3. Put the diapers in without soap and run on a cold water wash to rinse them. If you have a breastfed baby, just do a short wash. If you use formula or the baby is eating solids, do a full cycle. If you have a low water use washing machine like I do, you will need to cheat to get it to add more water. Take a big bucket without holes in it (so not your regular laundry basket) and place a dirty bath towel in it. Fill it with the bath to get it seriously, sopping wet and dump it into the washer. Your washer will weigh the laundry and add water based on the weight. The water not only adds to the weight but provides additional water. More water gives more ability to rinse. It is all good but you have to add not just a damp towel but one that is so wet, it cannot be carried to the washer without making a giant mess. Use the bucket.

4. Run the diapers through another wash, this time the hottest and most aggressive cycle (whitest whites) with half the regular amount of detergent you would normally use and add an extra rinse cycle. If you have a low water washer, do the sopping wet towel trick. If you can't add an extra rinse cycle, come back and run in through with another quick rinse.

5. The low water washers can be difficult to deal with and will frustrate you unless you learn the towel trick and extra rinse trick. They are designed to be faster and use less water and you need to overcome this manufacture's design. I think they were engineered by people who do not actually wash clothes. Remember these tricks for the times somebody vomits on themselves. You do not want clothes or sheets that smell like vomit. What is more, is that no one else wants your clothes to smell like vomit either.

By the way, my super awesome friend with the GINORMOUS blog, Elia, is running a cool diaper giveaway. You need to go check it out. Bookmark her site, my friends, because she always has the coolest hook ups and gives loads of stuff away. And she is fun. A lot of fun. So, go check it out because it closes on the 30th! You can find the giveaway on her blog, Conservamom, HERE.





Monday, April 14, 2014

Finnish sour cream cake...

This is one of my favorite desserts. It always looks so beautiful on a buffet table!  This is my husband's grandmother's Finnish Sour Cream Cake of  Kermakakku. I usually make it with homemade Finnish sour cream which is thicker than American. You can make your own or you can use creme fraiche, it is thicker and has the higher fat content that you need. If you have some basic mesophilic cheese culture or a creme fraiche starter, use the heavy whipping cream to culture it. If you need some help in doing it, check out my tutorial HERE. This is a standard Finnish recipe so, if you are Finnish, I do know that you have one and it might be slightly different than this one. That is okay, really more than okay, if every cake was exactly the same, what would make your grandmother's cake stand out? This cake uses the classic trio of Finnish spices: cinnamon, cardamon, and white pepper. If you don't have any of it blended you can continue with the recipe anyway. If you want to have a bit on hand, mix two tablespoons of each and keep it in a glass jar. I use it so much baking that I make it 1/4 cup of each at a time. I make my own spice blends and have a tutorial on what spices go well with others and the recipes for some basic spice blends HERE and my super special taco seasoning HERE.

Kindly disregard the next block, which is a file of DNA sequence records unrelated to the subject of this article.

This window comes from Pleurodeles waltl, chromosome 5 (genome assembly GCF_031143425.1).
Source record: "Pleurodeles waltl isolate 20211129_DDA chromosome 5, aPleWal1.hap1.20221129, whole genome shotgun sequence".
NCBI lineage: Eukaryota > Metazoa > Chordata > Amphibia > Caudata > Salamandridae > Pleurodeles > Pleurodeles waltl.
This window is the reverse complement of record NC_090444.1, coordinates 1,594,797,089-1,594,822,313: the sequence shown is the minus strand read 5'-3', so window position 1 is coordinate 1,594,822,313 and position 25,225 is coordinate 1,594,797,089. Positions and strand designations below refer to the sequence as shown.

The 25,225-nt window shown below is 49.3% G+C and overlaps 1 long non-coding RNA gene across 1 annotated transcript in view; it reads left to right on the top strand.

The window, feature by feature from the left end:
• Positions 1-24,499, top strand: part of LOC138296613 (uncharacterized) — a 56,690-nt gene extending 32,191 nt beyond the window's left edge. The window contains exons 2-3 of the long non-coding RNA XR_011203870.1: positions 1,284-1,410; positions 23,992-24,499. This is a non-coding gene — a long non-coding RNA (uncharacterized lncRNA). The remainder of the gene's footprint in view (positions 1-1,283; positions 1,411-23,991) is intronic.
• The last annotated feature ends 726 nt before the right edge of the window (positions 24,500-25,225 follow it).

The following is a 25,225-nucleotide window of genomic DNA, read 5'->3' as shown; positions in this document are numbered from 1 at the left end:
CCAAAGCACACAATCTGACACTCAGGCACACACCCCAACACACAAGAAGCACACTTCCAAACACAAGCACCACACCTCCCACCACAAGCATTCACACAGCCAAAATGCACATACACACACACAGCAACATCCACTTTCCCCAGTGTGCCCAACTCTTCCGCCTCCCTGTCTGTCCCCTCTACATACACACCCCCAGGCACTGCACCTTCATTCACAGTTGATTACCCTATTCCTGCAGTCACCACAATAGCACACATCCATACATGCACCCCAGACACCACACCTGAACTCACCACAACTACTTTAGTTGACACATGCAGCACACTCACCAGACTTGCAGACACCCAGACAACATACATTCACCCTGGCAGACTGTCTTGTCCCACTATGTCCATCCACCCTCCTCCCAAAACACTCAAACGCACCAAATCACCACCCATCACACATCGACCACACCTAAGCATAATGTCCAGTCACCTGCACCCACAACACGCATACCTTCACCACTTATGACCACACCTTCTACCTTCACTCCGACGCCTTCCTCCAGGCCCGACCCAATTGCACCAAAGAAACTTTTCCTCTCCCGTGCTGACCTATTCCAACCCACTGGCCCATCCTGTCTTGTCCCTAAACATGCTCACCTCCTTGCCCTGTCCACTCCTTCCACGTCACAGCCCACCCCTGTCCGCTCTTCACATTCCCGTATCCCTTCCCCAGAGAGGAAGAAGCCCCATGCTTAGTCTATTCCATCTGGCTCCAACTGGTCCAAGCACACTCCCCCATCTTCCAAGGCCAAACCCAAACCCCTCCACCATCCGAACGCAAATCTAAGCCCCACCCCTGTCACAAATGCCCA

Finnish Sour Cream and Spice Cake

 Dry ingredients:
3 cups of unbleached, unbromated all purpose flour
1 teaspoon baking soda
1/2 teaspoon of salt
1 tablespoon of Finnish Thrice Spice (or 1 teaspoon each cinnamon, cardamon and white pepper)

Wet ingredients:
2 whole eggs
2 cups sour cream (see note above)
2 cups evaporated cane crystals
1 teaspoon vanilla extract (I make my own, see HERE)

Optional: Sifted powdered sugar for garnish before serving

Butter a bundt pan and sprinkle heavily with the cane sugar for the recipe, and pour the rest into the dry ingredients bowl. This helps the cake develop a good crust so that it will come out of the pan easily and it helps the powered sugar not to "melt" or absorb into the cake when it is served.  Preheat the oven to 350F. In separate bowls, whisk the wet and dry ingredients until well combined. One third at a time, fold the dry ingredients into the wet ingredients just until  combined. Pour into prepared plan and bake for 50-60 minutes or until a toothpick comes out almost clean. You want a few crumbs attached, if it is completely dry then your cake is overdone. Cook the cake on a rack with the pan side up. After ten minutes, the moisture between the pan and the cake will make it easier to unmold. Give it a small jiggle and remove the pan. Cool completely and serve.

I will be making two or three of these for the traditional Finnish coffee party we are planning for this spring. If you did not read about it, you can find out all about it HERE. If you are looking for more desserts, here are some of our favorites:

Coconut Cream Cake
"Emergency" Chocolate Cake

Apple Almond Tart
Chocolate Ganache
Adapt a Cake Recipe to Make it Nourishing

Saturday, April 12, 2014

Spring coffee party...